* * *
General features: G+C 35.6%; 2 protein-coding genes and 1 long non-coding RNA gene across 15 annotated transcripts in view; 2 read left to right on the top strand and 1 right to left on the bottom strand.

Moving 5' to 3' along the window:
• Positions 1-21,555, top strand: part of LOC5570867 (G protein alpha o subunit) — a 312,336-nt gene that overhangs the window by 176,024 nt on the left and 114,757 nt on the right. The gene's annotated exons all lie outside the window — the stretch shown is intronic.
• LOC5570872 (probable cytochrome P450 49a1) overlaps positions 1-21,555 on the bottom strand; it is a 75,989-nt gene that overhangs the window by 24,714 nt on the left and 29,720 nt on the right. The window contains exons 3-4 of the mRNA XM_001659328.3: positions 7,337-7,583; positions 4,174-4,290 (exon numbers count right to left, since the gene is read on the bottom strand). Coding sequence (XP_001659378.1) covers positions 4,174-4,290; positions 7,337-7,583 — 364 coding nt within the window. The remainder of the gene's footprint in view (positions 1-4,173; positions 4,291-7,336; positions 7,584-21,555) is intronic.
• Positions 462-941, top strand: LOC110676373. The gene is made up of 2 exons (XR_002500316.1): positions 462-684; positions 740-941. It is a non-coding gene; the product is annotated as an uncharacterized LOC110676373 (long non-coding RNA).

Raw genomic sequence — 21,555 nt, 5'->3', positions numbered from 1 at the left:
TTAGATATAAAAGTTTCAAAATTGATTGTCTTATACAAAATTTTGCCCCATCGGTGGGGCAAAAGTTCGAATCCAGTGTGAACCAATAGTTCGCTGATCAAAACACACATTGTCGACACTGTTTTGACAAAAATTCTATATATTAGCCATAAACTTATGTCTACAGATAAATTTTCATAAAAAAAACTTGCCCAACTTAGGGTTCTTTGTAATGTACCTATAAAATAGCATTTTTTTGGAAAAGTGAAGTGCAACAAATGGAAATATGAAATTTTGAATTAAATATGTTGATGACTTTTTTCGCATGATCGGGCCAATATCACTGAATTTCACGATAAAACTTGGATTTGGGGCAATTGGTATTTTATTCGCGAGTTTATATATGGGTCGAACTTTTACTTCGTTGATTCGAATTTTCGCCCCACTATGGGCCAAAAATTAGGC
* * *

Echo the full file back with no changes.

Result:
General features: G+C 35.6%; 2 protein-coding genes and 1 long non-coding RNA gene across 15 annotated transcripts in view; 2 read left to right on the top strand and 1 right to left on the bottom strand.

Moving 5' to 3' along the window:
• Positions 1-21,555, top strand: part of LOC5570867 (G protein alpha o subunit) — a 312,336-nt gene that overhangs the window by 176,024 nt on the left and 114,757 nt on the right. The gene's annotated exons all lie outside the window — the stretch shown is intronic.
• LOC5570872 (probable cytochrome P450 49a1) overlaps positions 1-21,555 on the bottom strand; it is a 75,989-nt gene that overhangs the window by 24,714 nt on the left and 29,720 nt on the right. The window contains exons 3-4 of the mRNA XM_001659328.3: positions 7,337-7,583; positions 4,174-4,290 (exon numbers count right to left, since the gene is read on the bottom strand). Coding sequence (XP_001659378.1) covers positions 4,174-4,290; positions 7,337-7,583 — 364 coding nt within the window. The remainder of the gene's footprint in view (positions 1-4,173; positions 4,291-7,336; positions 7,584-21,555) is intronic.
• Positions 462-941, top strand: LOC110676373. The gene is made up of 2 exons (XR_002500316.1): positions 462-684; positions 740-941. It is a non-coding gene; the product is annotated as an uncharacterized LOC110676373 (long non-coding RNA).

Raw genomic sequence — 21,555 nt, 5'->3', positions numbered from 1 at the left:
TTAGATATAAAAGTTTCAAAATTGATTGTCTTATACAAAATTTTGCCCCATCGGTGGGGCAAAAGTTCGAATCCAGTGTGAACCAATAGTTCGCTGATCAAAACACACATTGTCGACACTGTTTTGACAAAAATTCTATATATTAGCCATAAACTTATGTCTACAGATAAATTTTCATAAAAAAAACTTGCCCAACTTAGGGTTCTTTGTAATGTACCTATAAAATAGCATTTTTTTGGAAAAGTGAAGTGCAACAAATGGAAATATGAAATTTTGAATTAAATATGTTGATGACTTTTTTCGCATGATCGGGCCAATATCACTGAATTTCACGATAAAACTTGGATTTGGGGCAATTGGTATTTTATTCGCGAGTTTATATATGGGTCGAACTTTTACTTCGTTGATTCGAATTTTCGCCCCACTATGGGCCAAAAATTAGGC